Marquette Wire

Transfer Melillo finds success after winless NJIT season

Sophomore went 11-for-16 from face-off X in MU debut

Melillo+uses+the+pinch-and-pop+technique%2C+cramping+down+on+the+ball+and+driving+it+forward+%28Photo+courtesy+of+Doug+Peters%2FMarquette+Athletics%29
Melillo uses the pinch-and-pop technique, cramping down on the ball and driving it forward (Photo courtesy of Doug Peters/Marquette Athletics)

Melillo uses the pinch-and-pop technique, cramping down on the ball and driving it forward (Photo courtesy of Doug Peters/Marquette Athletics)

Melillo uses the pinch-and-pop technique, cramping down on the ball and driving it forward (Photo courtesy of Doug Peters/Marquette Athletics)

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Sophomore face-off specialist Zack Melillo walked off the field with a huge smile after Marquette’s 9-7 win against Bellarmine Saturday. The gamr was a long time coming for the sophomore transfer, who waited a year to get his first collegiate victory.

Melillo transferred to Marquette from NJIT, a program that has struggled in its infancy. The Highlanders went 0-12 last year, their first season as a Division I program. They managed to hang with some teams, only losing by a handful of goals to Monmouth, Manhattan and Dartmouth but still lost five games by 10 or more goals.

“You face a lot of adversity,” Melillo said. “It really tests your character and patience … Statistics don’t show effort.”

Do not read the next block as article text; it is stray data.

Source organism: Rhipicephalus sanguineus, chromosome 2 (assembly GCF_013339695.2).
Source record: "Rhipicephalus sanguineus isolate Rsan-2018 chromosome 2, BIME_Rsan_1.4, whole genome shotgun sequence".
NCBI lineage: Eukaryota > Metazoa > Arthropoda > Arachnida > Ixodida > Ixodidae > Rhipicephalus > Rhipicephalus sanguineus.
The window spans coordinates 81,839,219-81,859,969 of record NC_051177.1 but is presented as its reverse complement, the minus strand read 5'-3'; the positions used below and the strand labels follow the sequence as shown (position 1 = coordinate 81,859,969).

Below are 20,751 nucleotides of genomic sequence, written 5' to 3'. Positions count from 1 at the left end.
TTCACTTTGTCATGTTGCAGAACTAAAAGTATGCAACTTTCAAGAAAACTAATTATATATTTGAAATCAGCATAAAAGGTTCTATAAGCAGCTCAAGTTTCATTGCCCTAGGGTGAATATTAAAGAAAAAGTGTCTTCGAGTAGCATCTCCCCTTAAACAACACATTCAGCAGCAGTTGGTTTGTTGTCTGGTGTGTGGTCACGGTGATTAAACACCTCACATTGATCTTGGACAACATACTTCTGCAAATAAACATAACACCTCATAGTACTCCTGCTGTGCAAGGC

The season wasn’t without benefits for Melillo, who said the experience helped him mature as a player.

“Coming in with a chip on my shoulder, not having a win under my college belt, becoming a part of Marquette just gritty and blue collar,” he said. “I think that was helpful in building my character.”

It’s no mystery why Melillo found Marquette an attractive landing spot once he decided to transfer. He could immediately sense the family mentality that’s helped the Golden Eagles build a nationally respected program in four years. During Melillo’s visit, Marquette head coach Joe Amplo took the whole team to Bro-Yo following an inter-squad scrimmage. He went out to dinner with other players, who all placed their phones on the center of the table in order to focus on each other.

“It’s a trickle-down effect,” Melillo said. “It starts directly with Amplo, Coach (Andrew) Stimmel, Coach (Stephen) Brundage, (Jason Pereles), all of them. They definitely show and lead.”

Marquette has had plenty of talent on the team the past three years, but face-off has never been consistent. Melillo had a higher win percentage than the Marquette unit as a whole last season despite playing with inferior talent at the wings. He said he could picture himself as that missing piece when looking at Marquette, but Amplo wasn’t promising him anything.

“He told me right away, ‘Listen, there are talented guys here,'” Mellilo said. “‘Do we think you can contribute? Yes. But is the spot given to you? No.’ It’s been a competition every day in practice.”

He’s fought alongside Marquette’s other face-off specialists since coming to campus: Owen Weselak, Gryphin Kelly and Brett Molina. It’s a nice change of pace from NJIT, where he was the team’s only face-off specialist. He had no one to practice with and was treated like any other midfielder. Now he works on his craft every practice, bouncing ideas off his teammates.

The work paid off in his Marquette debut. Melillo had an enormous impact, going 11-for-16 at the face-off X and changing the tide after Bellarmine scored the first three goals. His style is known as pinch-and-pop, where he clamps the ball down and gets it forward. He won multiple draws like this as clean as anyone could.

Despite the hot start, Amplo still isn’t promising Melillo that starting role for this weekend’s game against Richmond, a team he had issues with last season. He went 9-for-25 in a 21-3 NJIT loss.

“This is a big challenge for Zack this week,” Amplo said. “If Zack can’t beat this kid, then we’re going to need someone else to.”

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